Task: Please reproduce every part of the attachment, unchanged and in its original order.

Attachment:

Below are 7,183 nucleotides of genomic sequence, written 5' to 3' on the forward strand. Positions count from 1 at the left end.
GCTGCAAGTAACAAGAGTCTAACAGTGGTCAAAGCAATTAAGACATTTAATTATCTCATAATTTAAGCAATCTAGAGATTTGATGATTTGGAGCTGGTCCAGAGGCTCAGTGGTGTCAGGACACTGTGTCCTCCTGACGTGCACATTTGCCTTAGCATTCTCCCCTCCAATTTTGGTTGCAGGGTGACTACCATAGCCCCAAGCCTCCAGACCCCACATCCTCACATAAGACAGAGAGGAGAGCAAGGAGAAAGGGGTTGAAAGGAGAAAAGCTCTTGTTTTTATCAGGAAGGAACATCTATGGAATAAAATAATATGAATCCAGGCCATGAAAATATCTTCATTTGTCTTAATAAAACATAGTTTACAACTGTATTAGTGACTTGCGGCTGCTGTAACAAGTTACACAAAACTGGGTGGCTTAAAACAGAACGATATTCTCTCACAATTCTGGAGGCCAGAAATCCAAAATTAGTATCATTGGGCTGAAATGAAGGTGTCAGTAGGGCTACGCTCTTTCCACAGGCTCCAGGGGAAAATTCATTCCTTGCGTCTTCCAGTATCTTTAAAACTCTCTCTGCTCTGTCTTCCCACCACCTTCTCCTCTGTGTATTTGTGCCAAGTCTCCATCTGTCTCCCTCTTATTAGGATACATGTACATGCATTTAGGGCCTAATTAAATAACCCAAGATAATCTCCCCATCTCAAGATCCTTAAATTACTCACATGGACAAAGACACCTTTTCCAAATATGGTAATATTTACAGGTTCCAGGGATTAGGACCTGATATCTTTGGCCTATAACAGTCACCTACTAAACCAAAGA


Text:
Below are 7,183 nucleotides of genomic sequence, written 5' to 3' on the forward strand. Positions count from 1 at the left end.
GCTGCAAGTAACAAGAGTCTAACAGTGGTCAAAGCAATTAAGACATTTAATTATCTCATAATTTAAGCAATCTAGAGATTTGATGATTTGGAGCTGGTCCAGAGGCTCAGTGGTGTCAGGACACTGTGTCCTCCTGACGTGCACATTTGCCTTAGCATTCTCCCCTCCAATTTTGGTTGCAGGGTGACTACCATAGCCCCAAGCCTCCAGACCCCACATCCTCACATAAGACAGAGAGGAGAGCAAGGAGAAAGGGGTTGAAAGGAGAAAAGCTCTTGTTTTTATCAGGAAGGAACATCTATGGAATAAAATAATATGAATCCAGGCCATGAAAATATCTTCATTTGTCTTAATAAAACATAGTTTACAACTGTATTAGTGACTTGCGGCTGCTGTAACAAGTTACACAAAACTGGGTGGCTTAAAACAGAACGATATTCTCTCACAATTCTGGAGGCCAGAAATCCAAAATTAGTATCATTGGGCTGAAATGAAGGTGTCAGTAGGGCTACGCTCTTTCCACAGGCTCCAGGGGAAAATTCATTCCTTGCGTCTTCCAGTATCTTTAAAACTCTCTCTGCTCTGTCTTCCCACCACCTTCTCCTCTGTGTATTTGTGCCAAGTCTCCATCTGTCTCCCTCTTATTAGGATACATGTACATGCATTTAGGGCCTAATTAAATAACCCAAGATAATCTCCCCATCTCAAGATCCTTAAATTACTCACATGGACAAAGACACCTTTTCCAAATATGGTAATATTTACAGGTTCCAGGGATTAGGACCTGATATCTTTGGCCTATAACAGTCACCTACTAAACCAAAGA